Prominent MIT physicist and global warming skeptic, Richard Lindzen, was recently refused the services of a Boston-area art appraiser because of global warming.
As Lindzen described in an e-mail:
In our recent house fire, an 18th century oriental rug was burnt, and we needed an appraisal of its value for our insurance. We were referred to a dealer, [name withheld], who agreed to do the appraisal. However, when my wife, Nadine, brought him the burnt rug, he rudely turned her away saying that he had sent me an email explaining his position…
Here’s the text of the art appraiser’s e-mail to Lindzen:
I am sorry to inform you that after some consideration, I’ve decided not to perform the appraisal service that you’ve requested. Your writing on the subject of global warming is offensive to me personally, and I feel that I would have difficulty being an impartial appraiser of value given my view on the subject.
If you’re not familiar with Lindzen, here’s a clip from his bio:
Prof. Lindzen is a recipient of the American Meteorological Service’s Meisinger, and Charney Awards, the American Geophysical Union’s Macelwane Medal, and the Leo Huss Walin Prize. He is a member of the National Academy of Sciences, and the Norwegian Academy of Sciences and Letters, and a fellow of the American Academy of Arts and Sciences, the American Association for the Advancement of Sciences, the American Geophysical Union and the American Meteorological Society. He is a corresponding member of the NAS Committee on Human Rights, and has been a member of the NRC Board on Atmospheric Sciences and Climate and the Council of the AMS.
So maybe the art appraiser should stick to appraising art?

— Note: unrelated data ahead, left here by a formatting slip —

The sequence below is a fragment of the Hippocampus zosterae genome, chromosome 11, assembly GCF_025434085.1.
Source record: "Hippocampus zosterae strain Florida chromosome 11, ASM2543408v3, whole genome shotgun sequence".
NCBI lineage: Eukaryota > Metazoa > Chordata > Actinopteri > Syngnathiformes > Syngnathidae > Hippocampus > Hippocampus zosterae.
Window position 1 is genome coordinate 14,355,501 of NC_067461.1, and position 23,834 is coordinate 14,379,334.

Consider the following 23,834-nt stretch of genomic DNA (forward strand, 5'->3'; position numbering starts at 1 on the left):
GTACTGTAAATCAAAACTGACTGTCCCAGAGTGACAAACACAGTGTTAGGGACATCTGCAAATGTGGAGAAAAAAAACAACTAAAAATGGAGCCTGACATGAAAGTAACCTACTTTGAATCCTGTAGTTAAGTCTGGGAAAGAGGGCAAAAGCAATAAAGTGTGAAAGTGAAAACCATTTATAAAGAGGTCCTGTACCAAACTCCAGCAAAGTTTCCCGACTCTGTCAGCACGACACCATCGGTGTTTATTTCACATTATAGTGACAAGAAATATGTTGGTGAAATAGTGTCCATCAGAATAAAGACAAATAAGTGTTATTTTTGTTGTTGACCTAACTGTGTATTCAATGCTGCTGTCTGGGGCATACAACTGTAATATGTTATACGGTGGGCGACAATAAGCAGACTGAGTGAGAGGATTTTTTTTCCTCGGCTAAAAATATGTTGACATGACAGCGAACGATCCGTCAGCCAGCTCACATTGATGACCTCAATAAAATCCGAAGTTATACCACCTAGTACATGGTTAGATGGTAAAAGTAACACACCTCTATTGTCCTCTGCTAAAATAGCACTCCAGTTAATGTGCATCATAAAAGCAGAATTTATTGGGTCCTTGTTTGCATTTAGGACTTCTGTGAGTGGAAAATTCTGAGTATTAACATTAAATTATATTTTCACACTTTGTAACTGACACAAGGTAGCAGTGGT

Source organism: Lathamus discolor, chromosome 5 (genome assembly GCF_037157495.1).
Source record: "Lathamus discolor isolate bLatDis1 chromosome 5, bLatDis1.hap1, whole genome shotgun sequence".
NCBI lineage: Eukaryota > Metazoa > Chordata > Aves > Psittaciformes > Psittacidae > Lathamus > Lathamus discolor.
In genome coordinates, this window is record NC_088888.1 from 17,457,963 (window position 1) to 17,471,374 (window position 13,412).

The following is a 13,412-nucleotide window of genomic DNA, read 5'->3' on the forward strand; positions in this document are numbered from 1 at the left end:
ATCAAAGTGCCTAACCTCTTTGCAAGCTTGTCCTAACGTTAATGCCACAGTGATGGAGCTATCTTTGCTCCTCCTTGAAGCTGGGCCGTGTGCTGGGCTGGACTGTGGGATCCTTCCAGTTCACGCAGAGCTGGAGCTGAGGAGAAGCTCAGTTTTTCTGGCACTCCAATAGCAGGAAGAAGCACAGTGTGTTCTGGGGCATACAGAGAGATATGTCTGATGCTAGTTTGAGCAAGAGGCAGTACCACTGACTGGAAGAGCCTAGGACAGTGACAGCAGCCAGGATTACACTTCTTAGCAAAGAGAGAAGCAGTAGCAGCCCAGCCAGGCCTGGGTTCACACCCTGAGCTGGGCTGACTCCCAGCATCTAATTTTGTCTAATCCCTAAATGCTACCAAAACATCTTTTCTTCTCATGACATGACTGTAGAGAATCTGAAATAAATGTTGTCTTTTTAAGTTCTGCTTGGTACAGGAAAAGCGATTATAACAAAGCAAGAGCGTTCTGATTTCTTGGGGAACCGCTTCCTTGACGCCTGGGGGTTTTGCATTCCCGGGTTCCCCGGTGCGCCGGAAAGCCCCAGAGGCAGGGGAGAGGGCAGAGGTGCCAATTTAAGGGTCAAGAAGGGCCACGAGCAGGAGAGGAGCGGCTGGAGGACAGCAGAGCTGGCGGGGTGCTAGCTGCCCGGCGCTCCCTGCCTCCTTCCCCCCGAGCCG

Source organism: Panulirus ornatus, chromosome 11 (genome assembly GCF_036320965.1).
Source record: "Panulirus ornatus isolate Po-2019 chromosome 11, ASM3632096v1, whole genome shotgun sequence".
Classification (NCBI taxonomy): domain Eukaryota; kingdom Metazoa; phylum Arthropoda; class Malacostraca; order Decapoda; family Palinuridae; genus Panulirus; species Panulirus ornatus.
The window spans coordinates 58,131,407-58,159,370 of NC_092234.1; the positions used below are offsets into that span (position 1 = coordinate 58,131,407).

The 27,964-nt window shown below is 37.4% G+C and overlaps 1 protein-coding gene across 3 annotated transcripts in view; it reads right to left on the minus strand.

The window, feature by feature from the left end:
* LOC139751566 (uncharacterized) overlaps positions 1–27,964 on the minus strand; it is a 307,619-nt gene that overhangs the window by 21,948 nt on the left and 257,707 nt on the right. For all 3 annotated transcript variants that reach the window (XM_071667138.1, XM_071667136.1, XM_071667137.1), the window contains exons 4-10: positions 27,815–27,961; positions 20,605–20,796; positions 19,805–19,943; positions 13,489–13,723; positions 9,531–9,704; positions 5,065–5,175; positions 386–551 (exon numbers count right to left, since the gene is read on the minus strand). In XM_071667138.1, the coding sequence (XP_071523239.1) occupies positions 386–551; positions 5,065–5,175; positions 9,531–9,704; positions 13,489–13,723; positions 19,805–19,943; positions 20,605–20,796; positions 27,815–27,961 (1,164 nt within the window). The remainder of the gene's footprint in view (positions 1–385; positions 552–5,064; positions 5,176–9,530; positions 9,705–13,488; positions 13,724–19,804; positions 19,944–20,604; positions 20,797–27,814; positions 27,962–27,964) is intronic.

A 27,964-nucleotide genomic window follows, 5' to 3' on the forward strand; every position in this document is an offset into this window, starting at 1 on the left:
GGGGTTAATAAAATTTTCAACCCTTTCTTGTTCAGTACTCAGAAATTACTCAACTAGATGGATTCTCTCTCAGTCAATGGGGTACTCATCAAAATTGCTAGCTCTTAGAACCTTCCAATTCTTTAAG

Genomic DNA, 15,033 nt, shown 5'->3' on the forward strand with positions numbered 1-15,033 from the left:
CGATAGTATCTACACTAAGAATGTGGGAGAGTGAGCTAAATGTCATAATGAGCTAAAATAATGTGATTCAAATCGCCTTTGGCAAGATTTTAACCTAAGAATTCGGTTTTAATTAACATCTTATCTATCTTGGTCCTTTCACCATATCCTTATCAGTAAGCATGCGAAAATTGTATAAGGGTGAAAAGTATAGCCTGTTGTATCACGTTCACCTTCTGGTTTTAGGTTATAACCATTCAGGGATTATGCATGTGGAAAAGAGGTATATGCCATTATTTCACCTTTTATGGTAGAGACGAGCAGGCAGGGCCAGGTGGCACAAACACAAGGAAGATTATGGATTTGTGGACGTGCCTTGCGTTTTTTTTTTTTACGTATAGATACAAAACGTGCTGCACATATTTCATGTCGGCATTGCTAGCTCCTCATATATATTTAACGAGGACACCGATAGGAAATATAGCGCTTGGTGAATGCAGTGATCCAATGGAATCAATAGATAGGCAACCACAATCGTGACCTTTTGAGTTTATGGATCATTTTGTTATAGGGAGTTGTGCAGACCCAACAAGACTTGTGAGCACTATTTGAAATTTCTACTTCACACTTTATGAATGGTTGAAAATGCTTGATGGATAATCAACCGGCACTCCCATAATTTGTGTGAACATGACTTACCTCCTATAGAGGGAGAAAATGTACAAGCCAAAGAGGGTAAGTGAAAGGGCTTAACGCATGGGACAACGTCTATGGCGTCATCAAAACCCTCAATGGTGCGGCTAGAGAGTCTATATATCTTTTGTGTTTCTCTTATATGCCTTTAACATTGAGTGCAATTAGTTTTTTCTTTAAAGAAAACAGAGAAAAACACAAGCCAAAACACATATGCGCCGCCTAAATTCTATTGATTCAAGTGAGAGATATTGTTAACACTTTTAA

As part of a recent green campaign against Steve Milloy’s new book Green Hell — click here for the Earth First! smear — the green BuildIntelBlog put up a virtual debate between Milloy and New York Times columnist Tom Friedman, author of the book Hot, Flat and Crowded.
Milloy actually had this sort of idea first and, in a May 11 e-mail, suggested to Friedman a real live debate of the themes of their books. Alas, Friedman has not responded.
Perhaps Friedman’s enthusiastic agreement to the challenge was lost somewhere in electronic oblivion or, perhaps, like Al Gore and other alarmists, he’s simply aFraidman.
Following up on a bizarre Daily Telegraph article about a British crematorium that would only burn corpses wearing eco-friendly clothes, I found this great video indicating that green cremation is a multicultural phenomenon:
This one-inch fish is shaping up to be the excuse for blocking water-cooled solar projects on public lands in Western deserts:
Remember the allegedly endangered spotted owl that nearly brought timber harvesting in California to a halt in the 1980s? Not only was the spotted owl never “endangered,” but now with logging greatly reduced, it (and all else) faces an even more devastating threat — uncontrollable forest fires. Go green, yeah!
So now we have a situation where there’s a “planetary emergency” (just ask Al Gore) and where solar power could be part of the solution to the alleged problem. But because of the one-inch pupfish that lives in desert pools (a vital part of the global ecosystem?), the solution to the emergency can’t be implemented. Go green, yeah!